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Python Obfuscator
JoeyLent (20)


I've always been fascinated with obfuscation. To me, the fact that you can translate your code into an unintelligible mess but still be able to run it properly seems extraordinary.

Although I won't be obfuscating my programs, it's still nice to know that you can do so nevertheless. However, the issue to all this is that I code in Python. If you take a quick look online, there aren't any methods for obfuscating your Python code that don't include renaming variables, minifying your code, inserting dead code, etc... Most of these methods preserve the original structure of the program and aren't like the obfuscators in other languages. Take a quick search for "JavaScript obfuscator" and you'll find your search page filled with lots of different obfuscators. The same doesn't happen with Python. The best Python obfuscator I could find, is Oxyry, but nothing else.

After taking some inspiration from this absolute monstrosity, and after lots of head scratching, I was finally able to obfuscate my Python code for the first time ever. Of course, I had to do this manually, and that took a lot of time and effort. Out of boredom, I decided to make the dumbest thing ever and automate this.

I eventually managed to pull it off. Although not being fully polished, I feel contempt with this result.

Just to provide some insight, the name BFuscator came from combining the words "Bored" and "Obfuscator". Also, I have successfully obfuscated the obfuscator, however I had to manually minify the file for it to work.


The obfuscator won't work if you just press run, but will instead show the message below.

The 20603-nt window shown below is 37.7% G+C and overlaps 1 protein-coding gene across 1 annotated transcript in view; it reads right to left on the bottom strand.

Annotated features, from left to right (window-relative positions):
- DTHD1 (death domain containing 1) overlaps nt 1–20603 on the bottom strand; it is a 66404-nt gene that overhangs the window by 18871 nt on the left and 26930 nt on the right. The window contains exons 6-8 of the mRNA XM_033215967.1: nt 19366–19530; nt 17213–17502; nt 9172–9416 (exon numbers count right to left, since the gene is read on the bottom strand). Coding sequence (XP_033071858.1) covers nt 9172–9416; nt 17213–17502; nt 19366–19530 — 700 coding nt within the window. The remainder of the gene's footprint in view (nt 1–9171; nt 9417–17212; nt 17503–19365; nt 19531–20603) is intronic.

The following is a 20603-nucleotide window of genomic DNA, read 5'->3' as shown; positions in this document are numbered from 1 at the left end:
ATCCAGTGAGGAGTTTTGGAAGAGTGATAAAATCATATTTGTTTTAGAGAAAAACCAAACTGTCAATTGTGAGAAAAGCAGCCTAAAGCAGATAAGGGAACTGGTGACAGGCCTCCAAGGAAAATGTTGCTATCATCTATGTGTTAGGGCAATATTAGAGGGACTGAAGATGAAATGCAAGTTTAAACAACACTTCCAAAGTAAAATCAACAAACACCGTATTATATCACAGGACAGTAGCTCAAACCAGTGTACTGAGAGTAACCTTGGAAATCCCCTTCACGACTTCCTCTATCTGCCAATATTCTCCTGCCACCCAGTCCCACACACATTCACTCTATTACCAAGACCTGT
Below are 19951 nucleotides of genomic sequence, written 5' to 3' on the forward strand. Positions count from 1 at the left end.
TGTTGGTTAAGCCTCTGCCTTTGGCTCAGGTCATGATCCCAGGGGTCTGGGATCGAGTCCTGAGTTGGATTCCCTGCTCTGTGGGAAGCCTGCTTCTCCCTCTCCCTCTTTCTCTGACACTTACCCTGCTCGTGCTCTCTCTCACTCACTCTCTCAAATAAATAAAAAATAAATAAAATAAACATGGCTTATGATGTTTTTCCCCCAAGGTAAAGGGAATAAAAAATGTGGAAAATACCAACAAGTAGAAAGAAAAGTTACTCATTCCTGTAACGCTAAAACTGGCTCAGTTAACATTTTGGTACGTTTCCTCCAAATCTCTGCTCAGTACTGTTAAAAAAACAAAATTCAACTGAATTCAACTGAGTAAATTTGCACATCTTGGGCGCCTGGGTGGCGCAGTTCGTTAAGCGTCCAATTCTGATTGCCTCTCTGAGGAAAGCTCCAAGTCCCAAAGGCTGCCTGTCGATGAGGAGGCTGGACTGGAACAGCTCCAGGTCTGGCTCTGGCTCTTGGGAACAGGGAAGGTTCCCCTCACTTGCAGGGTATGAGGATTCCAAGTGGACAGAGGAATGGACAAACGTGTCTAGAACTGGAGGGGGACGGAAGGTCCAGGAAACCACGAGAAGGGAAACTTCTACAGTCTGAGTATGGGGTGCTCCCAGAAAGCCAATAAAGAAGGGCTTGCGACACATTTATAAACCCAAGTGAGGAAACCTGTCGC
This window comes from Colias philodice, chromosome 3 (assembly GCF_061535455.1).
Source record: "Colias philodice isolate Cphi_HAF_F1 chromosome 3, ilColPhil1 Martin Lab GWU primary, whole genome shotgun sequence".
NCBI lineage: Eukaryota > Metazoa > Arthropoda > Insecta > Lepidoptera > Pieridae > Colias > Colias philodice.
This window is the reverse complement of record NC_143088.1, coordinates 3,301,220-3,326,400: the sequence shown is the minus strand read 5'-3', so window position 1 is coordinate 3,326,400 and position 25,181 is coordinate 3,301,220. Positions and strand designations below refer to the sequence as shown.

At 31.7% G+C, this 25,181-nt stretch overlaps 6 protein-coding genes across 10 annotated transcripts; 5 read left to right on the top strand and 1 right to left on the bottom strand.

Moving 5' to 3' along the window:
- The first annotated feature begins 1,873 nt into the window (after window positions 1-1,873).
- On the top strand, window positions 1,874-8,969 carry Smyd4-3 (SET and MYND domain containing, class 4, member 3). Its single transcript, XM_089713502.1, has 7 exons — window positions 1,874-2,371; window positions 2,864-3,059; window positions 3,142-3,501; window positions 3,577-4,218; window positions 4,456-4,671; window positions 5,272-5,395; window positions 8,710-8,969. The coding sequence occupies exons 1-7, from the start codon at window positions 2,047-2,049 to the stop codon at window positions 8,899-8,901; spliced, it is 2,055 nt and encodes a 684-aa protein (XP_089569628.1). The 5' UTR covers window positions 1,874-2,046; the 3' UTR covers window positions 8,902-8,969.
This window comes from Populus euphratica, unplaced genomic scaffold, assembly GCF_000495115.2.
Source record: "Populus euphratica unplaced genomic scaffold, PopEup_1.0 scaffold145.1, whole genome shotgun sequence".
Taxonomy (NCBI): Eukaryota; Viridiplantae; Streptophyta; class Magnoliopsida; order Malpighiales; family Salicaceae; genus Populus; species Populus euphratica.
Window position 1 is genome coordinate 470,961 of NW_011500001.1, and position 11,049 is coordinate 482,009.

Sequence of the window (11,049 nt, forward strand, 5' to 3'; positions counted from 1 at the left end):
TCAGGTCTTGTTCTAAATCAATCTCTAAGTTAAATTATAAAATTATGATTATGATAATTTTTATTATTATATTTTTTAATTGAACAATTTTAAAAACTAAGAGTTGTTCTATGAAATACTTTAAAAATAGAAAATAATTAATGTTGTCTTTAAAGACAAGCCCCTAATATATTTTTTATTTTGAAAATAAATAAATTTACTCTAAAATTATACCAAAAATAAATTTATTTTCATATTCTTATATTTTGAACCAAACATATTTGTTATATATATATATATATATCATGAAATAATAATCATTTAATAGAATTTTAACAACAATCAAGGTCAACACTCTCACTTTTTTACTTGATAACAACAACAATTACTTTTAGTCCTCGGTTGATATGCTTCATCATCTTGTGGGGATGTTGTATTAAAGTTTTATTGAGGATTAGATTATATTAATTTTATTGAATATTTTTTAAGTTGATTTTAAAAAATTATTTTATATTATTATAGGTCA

usage: python -f <input file> -o (output file; defaults to <file>
outputted code must be run as a file

From here, you have two choices. The first choice if forking the project and working from there, and the second choice is working from the repl terminal, supposing you know how to use UNIX.

After you get your input file ready, you first need to minify it a bit. This step will be automated at a later date. First begin by removing all comments, and all extra newlines. This will help reduce the obfuscated file's size and also prevent a possible bug I've seen once or twice.

Once this is done, you can now run the command shown in the default message to obfuscate your code. If an output directory isn't specified, and supposing the file name is sample, the output file will be named As it states, you cannot run the obfuscated code in a shell. This is because the program reads its own file to find the code after the #. This cannot happen in a shell. You could change this by wrapping the code after the # with an exec(eval(...)), but I didn't include this in the final result because I felt that doing so would ruin the effect.

Happy coding!